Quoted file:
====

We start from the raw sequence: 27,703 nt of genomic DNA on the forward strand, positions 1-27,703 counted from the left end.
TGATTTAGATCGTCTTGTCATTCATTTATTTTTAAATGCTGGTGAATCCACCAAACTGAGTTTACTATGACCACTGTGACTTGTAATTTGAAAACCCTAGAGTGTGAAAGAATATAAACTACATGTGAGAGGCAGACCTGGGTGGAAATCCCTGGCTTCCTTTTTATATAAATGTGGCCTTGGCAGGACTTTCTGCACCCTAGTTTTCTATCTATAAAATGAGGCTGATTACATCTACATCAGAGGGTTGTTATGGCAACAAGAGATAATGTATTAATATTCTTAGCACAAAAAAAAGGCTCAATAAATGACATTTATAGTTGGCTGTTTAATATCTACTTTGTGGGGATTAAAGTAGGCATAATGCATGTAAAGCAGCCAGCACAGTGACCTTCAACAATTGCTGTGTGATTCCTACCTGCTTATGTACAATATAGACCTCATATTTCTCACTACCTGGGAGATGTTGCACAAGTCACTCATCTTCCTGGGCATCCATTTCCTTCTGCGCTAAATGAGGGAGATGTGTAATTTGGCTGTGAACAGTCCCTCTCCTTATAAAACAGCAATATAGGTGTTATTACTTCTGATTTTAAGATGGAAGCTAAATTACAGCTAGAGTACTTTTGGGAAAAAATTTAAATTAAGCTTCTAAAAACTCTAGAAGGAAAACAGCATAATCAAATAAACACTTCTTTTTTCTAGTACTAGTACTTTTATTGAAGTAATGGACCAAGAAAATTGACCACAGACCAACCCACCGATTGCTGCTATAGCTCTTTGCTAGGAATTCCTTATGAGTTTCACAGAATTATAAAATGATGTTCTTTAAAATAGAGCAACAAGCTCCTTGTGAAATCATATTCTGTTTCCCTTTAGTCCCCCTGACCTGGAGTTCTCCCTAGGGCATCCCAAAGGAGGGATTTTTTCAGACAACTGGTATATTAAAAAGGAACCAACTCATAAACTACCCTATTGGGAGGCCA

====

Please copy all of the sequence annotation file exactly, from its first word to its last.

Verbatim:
We start from the raw sequence: 27,703 nt of genomic DNA on the forward strand, positions 1-27,703 counted from the left end.
TGATTTAGATCGTCTTGTCATTCATTTATTTTTAAATGCTGGTGAATCCACCAAACTGAGTTTACTATGACCACTGTGACTTGTAATTTGAAAACCCTAGAGTGTGAAAGAATATAAACTACATGTGAGAGGCAGACCTGGGTGGAAATCCCTGGCTTCCTTTTTATATAAATGTGGCCTTGGCAGGACTTTCTGCACCCTAGTTTTCTATCTATAAAATGAGGCTGATTACATCTACATCAGAGGGTTGTTATGGCAACAAGAGATAATGTATTAATATTCTTAGCACAAAAAAAAGGCTCAATAAATGACATTTATAGTTGGCTGTTTAATATCTACTTTGTGGGGATTAAAGTAGGCATAATGCATGTAAAGCAGCCAGCACAGTGACCTTCAACAATTGCTGTGTGATTCCTACCTGCTTATGTACAATATAGACCTCATATTTCTCACTACCTGGGAGATGTTGCACAAGTCACTCATCTTCCTGGGCATCCATTTCCTTCTGCGCTAAATGAGGGAGATGTGTAATTTGGCTGTGAACAGTCCCTCTCCTTATAAAACAGCAATATAGGTGTTATTACTTCTGATTTTAAGATGGAAGCTAAATTACAGCTAGAGTACTTTTGGGAAAAAATTTAAATTAAGCTTCTAAAAACTCTAGAAGGAAAACAGCATAATCAAATAAACACTTCTTTTTTCTAGTACTAGTACTTTTATTGAAGTAATGGACCAAGAAAATTGACCACAGACCAACCCACCGATTGCTGCTATAGCTCTTTGCTAGGAATTCCTTATGAGTTTCACAGAATTATAAAATGATGTTCTTTAAAATAGAGCAACAAGCTCCTTGTGAAATCATATTCTGTTTCCCTTTAGTCCCCCTGACCTGGAGTTCTCCCTAGGGCATCCCAAAGGAGGGATTTTTTCAGACAACTGGTATATTAAAAAGGAACCAACTCATAAACTACCCTATTGGGAGGCCA